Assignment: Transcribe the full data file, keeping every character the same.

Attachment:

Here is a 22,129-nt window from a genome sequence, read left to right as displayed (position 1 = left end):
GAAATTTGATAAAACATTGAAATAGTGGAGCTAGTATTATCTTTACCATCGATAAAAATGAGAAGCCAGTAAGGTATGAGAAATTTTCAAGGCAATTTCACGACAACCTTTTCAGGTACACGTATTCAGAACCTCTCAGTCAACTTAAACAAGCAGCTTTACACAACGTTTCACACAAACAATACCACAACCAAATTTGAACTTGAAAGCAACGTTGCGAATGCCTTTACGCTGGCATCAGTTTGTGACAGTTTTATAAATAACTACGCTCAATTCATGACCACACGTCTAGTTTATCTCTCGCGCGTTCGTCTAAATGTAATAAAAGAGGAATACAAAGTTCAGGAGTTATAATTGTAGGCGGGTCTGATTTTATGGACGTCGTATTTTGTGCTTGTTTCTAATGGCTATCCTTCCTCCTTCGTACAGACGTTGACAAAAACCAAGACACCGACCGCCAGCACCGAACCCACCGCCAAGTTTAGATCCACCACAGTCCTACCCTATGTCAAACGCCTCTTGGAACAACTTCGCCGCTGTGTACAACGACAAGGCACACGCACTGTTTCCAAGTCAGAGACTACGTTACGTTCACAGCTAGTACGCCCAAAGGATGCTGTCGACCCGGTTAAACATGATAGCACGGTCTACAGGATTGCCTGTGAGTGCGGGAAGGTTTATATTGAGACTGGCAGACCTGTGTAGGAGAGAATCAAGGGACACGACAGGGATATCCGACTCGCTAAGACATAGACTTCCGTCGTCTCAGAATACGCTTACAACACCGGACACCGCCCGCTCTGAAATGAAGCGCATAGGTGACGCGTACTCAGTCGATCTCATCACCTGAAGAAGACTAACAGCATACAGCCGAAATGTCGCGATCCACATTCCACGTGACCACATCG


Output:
Here is a 22,129-nt window from a genome sequence, read left to right as displayed (position 1 = left end):
GAAATTTGATAAAACATTGAAATAGTGGAGCTAGTATTATCTTTACCATCGATAAAAATGAGAAGCCAGTAAGGTATGAGAAATTTTCAAGGCAATTTCACGACAACCTTTTCAGGTACACGTATTCAGAACCTCTCAGTCAACTTAAACAAGCAGCTTTACACAACGTTTCACACAAACAATACCACAACCAAATTTGAACTTGAAAGCAACGTTGCGAATGCCTTTACGCTGGCATCAGTTTGTGACAGTTTTATAAATAACTACGCTCAATTCATGACCACACGTCTAGTTTATCTCTCGCGCGTTCGTCTAAATGTAATAAAAGAGGAATACAAAGTTCAGGAGTTATAATTGTAGGCGGGTCTGATTTTATGGACGTCGTATTTTGTGCTTGTTTCTAATGGCTATCCTTCCTCCTTCGTACAGACGTTGACAAAAACCAAGACACCGACCGCCAGCACCGAACCCACCGCCAAGTTTAGATCCACCACAGTCCTACCCTATGTCAAACGCCTCTTGGAACAACTTCGCCGCTGTGTACAACGACAAGGCACACGCACTGTTTCCAAGTCAGAGACTACGTTACGTTCACAGCTAGTACGCCCAAAGGATGCTGTCGACCCGGTTAAACATGATAGCACGGTCTACAGGATTGCCTGTGAGTGCGGGAAGGTTTATATTGAGACTGGCAGACCTGTGTAGGAGAGAATCAAGGGACACGACAGGGATATCCGACTCGCTAAGACATAGACTTCCGTCGTCTCAGAATACGCTTACAACACCGGACACCGCCCGCTCTGAAATGAAGCGCATAGGTGACGCGTACTCAGTCGATCTCATCACCTGAAGAAGACTAACAGCATACAGCCGAAATGTCGCGATCCACATTCCACGTGACCACATCG